Such statements have produced a powerful backlash. What they represent, many people feel, are efforts at a hostile takeover of the soul: an assault on religious belief, on traditional morality, and on common sense. Derisory terms like neurotrash, brain porn, and (for the British) neurobollocks are often thrown around. Some people, such as the novelist Marilynne Robinson and the writer and critic Leon Wieseltier, argue that science has inappropriately ventured outside its scope and has still failed to capture the rich and transcendent nature of human experience. The author and clinical neuroscientist Raymond Tallis worries that such theories suggest no meaningful gap separates man and beast, a position that he argues, in Aping Mankind, is “not merely intellectually derelict but dangerous.”
For the most part, I’m on the side of the neuroscientists and social psychologists—no surprise, given that I’m a psychologist myself. Work in fields such as computational cognitive science, behavioral genetics, and social neuroscience has yielded great insights about human nature. I do worry, though, that many of my colleagues have radically overstated the implications of their findings. The genetic you and the neural you aren’t alternatives to the conscious you. They are its foundations.
Knowing that we are physical beings doesn’t tell us much. The interesting question is what sort of physical beings we are.
Nobody can deny that we are sometimes biochemical puppets. In 2000, an otherwise normal Virginia man started to collect child pornography and make sexual advances toward his prepubescent stepdaughter. He was sentenced to spend time in a rehabilitation center, only to be expelled for making lewd advances toward staff members and patients. The next step was prison, but the night before he was to be incarcerated, severe headaches sent him to the hospital, where doctors discovered a large tumor on his brain. After they removed it, his sexual obsessions disappeared. Months later, his interest in child pornography returned, and a scan showed that the tumor had come back. Once again it was removed, and once again his obsessions disappeared.
Other examples of biochemical puppetry abound. A pill used to treat Parkinson’s disease can lead to pathological gambling; date-rape drugs can induce a robot-like compliance; sleeping pills can lead to sleep-binging and sleep-driving. These cases—some of which are discussed in detail by David Eagleman in Incognito: The Secret Lives of the Brain (excerpted in the July/August 2011 Atlantic)—intrigue and trouble us because they involve significant actions that are disengaged from the normal mechanisms of conscious deliberation. When the victims are brought back to normal—the drug wears off; the tumor is removed—they feel sincerely that their desires and actions under the influence were alien to them, and fell outside the scope of their will.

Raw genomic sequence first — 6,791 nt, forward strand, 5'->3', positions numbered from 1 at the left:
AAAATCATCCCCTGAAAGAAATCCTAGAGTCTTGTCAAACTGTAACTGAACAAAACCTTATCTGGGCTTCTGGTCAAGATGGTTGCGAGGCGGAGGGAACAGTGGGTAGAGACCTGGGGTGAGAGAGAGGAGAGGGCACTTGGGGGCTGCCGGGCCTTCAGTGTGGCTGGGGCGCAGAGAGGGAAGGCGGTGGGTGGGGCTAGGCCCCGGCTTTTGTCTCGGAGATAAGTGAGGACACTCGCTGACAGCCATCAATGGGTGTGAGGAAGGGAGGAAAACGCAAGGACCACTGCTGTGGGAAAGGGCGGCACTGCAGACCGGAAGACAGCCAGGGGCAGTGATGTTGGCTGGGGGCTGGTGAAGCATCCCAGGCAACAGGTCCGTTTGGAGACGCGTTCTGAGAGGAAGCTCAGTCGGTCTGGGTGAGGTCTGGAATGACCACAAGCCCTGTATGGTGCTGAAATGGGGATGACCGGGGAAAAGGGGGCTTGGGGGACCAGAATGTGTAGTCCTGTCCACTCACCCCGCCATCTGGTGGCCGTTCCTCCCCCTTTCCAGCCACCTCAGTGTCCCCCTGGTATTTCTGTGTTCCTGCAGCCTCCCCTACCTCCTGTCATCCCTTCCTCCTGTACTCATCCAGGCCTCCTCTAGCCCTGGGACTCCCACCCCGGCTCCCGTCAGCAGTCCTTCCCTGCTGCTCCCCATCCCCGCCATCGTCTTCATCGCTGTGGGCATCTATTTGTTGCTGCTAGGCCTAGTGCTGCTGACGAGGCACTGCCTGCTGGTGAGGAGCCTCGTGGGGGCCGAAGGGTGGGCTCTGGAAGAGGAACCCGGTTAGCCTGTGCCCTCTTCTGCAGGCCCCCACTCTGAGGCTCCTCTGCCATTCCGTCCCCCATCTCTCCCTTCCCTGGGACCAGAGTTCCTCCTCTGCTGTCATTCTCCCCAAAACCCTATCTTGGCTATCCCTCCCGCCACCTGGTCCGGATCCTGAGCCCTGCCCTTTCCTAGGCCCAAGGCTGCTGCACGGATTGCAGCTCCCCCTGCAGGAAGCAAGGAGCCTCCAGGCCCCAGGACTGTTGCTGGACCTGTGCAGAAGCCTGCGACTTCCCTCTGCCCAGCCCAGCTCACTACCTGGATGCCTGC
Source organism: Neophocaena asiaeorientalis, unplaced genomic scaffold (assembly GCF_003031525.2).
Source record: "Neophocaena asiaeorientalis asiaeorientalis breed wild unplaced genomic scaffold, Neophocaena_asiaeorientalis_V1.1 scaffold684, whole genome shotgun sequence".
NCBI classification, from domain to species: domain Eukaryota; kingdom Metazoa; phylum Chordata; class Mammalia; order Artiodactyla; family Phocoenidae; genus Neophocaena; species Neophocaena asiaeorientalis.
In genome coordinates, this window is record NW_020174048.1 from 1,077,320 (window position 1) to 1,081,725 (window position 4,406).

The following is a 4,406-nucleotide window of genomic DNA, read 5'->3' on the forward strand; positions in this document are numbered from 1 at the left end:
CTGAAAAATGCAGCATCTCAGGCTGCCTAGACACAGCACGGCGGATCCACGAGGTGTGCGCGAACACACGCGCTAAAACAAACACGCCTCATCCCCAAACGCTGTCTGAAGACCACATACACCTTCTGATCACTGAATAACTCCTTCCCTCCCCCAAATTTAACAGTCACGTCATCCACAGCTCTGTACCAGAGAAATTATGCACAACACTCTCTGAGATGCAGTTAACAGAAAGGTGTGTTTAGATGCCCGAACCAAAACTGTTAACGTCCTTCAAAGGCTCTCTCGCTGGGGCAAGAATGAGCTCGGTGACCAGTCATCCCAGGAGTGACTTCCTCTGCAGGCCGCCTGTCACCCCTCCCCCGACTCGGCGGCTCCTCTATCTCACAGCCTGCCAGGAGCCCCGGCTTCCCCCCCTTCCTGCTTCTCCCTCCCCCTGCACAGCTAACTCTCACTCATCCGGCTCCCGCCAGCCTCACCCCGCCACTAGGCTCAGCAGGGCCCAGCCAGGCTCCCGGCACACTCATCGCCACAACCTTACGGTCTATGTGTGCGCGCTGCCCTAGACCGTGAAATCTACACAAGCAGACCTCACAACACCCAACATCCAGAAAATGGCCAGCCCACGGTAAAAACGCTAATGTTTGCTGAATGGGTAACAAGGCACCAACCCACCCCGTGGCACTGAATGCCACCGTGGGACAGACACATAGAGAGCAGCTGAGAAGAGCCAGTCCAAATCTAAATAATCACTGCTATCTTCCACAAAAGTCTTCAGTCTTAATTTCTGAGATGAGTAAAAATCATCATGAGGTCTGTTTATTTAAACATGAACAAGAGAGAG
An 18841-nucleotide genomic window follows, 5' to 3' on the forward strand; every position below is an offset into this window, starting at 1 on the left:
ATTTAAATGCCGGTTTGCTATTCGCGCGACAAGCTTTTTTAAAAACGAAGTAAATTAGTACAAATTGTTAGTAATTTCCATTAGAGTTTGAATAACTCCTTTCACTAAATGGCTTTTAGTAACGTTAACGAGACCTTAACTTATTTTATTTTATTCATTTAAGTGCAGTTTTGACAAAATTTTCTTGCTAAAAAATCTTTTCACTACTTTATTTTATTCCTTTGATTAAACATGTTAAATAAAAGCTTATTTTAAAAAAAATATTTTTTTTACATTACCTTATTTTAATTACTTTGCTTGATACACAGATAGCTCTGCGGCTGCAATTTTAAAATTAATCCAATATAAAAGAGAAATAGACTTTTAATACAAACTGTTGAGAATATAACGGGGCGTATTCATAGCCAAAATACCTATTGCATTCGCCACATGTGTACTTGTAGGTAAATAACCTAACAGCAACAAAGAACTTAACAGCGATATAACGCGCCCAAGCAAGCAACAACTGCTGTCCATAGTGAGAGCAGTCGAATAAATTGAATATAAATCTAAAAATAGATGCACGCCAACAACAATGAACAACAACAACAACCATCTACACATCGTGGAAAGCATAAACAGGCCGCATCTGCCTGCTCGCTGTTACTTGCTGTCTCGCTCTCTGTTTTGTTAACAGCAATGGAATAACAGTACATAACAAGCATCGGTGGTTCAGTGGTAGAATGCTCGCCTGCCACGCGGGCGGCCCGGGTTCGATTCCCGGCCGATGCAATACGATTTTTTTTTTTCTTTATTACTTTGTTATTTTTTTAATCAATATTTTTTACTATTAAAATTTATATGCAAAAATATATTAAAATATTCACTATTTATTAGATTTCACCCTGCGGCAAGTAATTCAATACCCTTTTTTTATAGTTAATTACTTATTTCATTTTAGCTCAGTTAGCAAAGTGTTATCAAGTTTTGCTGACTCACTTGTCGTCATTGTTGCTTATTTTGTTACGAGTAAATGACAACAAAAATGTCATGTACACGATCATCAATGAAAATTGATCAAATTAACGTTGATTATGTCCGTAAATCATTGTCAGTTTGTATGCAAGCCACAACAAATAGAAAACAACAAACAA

For Eagleman, these examples highlight the need for a legal framework and criminal-justice system that can take into account our growing understanding of brain science. What we need, he argues, is “a shift from blame to biology.” This is reasonable enough. It’s hardly neurobollocks to think we should take the existence of a tumor into account when determining criminal responsibility for a sex offense.
But some cases raise thorny questions. Philosophers—and judges and juries—might disagree, for instance, as to whether an adult’s having been horrifically abused as a child can be considered as exculpatory as having a tumor. If the abuse visibly changed a person’s brain and stripped it of its full capacity for deliberation, should that count as a mitigating condition in court? What about individuals, such as certain psychopaths, who appear incapable of empathy and compassion? Should that diminish their responsibility for cruel actions?
Other cases are easier. It’s not hard to see the psychological distinction between the cold-blooded planning of a Mafia hit man and the bizarre actions of a paranoid schizophrenic. As you read this article, your actions are determined by physical law, but unless you have been drugged, or have a gun to your head, or are acting under the influence of a behavior-changing brain tumor, reading it is what you have chosen to do. You have reasons for that choice, and you can decide to stop reading if you want. If you should be doing something else right now—picking up a child at school, say, or standing watch at a security post—your decision to continue reading is something you are morally responsible for.